In total, 41% of respondents reported feeling averagely knowledgeable about microbiota while 18% and 29% reported somewhat below- and above-average competence, respectively. Despite differences in expertise, there was broad agreement regarding the gut microbiota’s relevance to IBD pathogenesis. However, only 3% of respondents reported using microbiota composition analysis regularly and 63% said they never use it, citing a lack of reference values, variability, lack of reimbursement, lack of application to clinical practice, and difficulty in interpreting the results.1
Survey questions about probiotic use revealed physicians prescribed them most frequently for pouchitis (54%) and never or very rarely prescribed them for Crohn disease (30% and 31%, respectively) and ulcerative colitis (19% and 26%, respectively). For FMT, participants indicated the greatest perceived efficacy was for pouchitis, UC, and IBS-D, while IBS-C and CD were thought to benefit the least from this treatment. Still, 61% of respondents said they believed FMT was less effective than approved advanced medications for IBD.1
Investigators pointed out differing opinions on the position of FMT in the therapeutic algorithm for IBD, with 37% of respondents answering they did not know, followed by one-third placing FMT as the last medical option before surgery, 22% after the first medical failure, and 8% proposing it as a first-line treatment. FMT was not considered an option for IBD by 29% of participants and 12% said they were unsure if they would prescribe it. FMT was considered safe by two-thirds of participants, with main concerns including safety issues and a lack of evidence or guidance for its use.1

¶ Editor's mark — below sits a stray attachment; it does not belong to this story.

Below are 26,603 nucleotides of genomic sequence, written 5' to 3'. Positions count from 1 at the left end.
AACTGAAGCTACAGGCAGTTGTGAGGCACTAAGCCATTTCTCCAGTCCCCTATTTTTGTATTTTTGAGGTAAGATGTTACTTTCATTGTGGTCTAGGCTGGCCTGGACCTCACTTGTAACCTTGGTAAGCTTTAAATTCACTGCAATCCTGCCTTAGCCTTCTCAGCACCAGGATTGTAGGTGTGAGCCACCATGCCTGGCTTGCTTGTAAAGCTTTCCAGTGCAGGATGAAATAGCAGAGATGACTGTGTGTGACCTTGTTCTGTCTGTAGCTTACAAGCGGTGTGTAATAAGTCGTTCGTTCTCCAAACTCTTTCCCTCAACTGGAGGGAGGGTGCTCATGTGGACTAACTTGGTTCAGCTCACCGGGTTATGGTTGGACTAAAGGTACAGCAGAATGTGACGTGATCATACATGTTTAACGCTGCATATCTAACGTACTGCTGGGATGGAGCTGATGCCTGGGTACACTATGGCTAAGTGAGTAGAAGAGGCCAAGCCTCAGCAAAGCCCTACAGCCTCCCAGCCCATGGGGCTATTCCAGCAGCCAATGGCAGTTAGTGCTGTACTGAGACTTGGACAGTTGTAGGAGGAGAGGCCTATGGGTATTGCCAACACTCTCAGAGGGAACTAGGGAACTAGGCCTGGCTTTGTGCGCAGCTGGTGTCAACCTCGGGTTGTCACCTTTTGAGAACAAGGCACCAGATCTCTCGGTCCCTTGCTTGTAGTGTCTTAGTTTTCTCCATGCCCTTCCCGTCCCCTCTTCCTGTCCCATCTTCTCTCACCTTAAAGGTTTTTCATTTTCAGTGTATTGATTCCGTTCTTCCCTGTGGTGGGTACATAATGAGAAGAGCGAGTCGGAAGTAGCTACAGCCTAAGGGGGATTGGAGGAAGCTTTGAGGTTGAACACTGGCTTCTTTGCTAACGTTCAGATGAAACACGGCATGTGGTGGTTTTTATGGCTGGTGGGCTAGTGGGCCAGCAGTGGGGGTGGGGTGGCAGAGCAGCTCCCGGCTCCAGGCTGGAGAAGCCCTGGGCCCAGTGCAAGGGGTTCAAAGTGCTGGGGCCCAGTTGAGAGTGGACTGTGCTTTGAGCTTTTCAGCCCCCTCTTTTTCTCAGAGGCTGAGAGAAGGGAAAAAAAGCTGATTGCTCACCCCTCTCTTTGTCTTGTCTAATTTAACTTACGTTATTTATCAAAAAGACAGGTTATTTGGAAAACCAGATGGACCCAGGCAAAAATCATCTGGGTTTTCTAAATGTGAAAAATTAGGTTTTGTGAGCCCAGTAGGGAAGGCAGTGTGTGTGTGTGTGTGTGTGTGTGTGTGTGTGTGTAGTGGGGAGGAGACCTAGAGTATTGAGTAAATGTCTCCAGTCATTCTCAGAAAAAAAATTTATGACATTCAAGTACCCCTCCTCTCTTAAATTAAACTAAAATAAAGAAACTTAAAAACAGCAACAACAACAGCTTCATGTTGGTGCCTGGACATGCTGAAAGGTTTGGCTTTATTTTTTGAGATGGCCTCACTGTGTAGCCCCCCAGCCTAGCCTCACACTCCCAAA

Among all participants, 26% performed, prescribed, or administered FMT at least once - 67% used it for UC, 42% for CDI, 28% for IBS, 11% for CD, and 8% for other indications. Respondents with FMT experience viewed its efficacy positively, with 47% saying it was very effective and 50% finding it somewhat effective. Of note, no respondent reported a negative impact of FMT on the disease. In cases of FMT for IBD, FMT was frequently combined with ongoing IBD medication. It was found most efficacious in the induction of remission by 42% of respondents and 53% said it worked well for both induction and maintenance.1
“While there is consensus on the relevance of the gut microbiota in IBD, the survey highlights several challenges and knowledge gaps in the clinical application of microbiome-based therapies. These findings underscore the need for further research, standardization of techniques, and evidence-based guidelines to optimize the use of probiotics, antibiotics, and FMT in clinical practice. As our understanding of the gut microbiome continues to evolve, these insights will contribute to more informed and personalized approaches to managing gastrointestinal conditions,” concluded investigators.1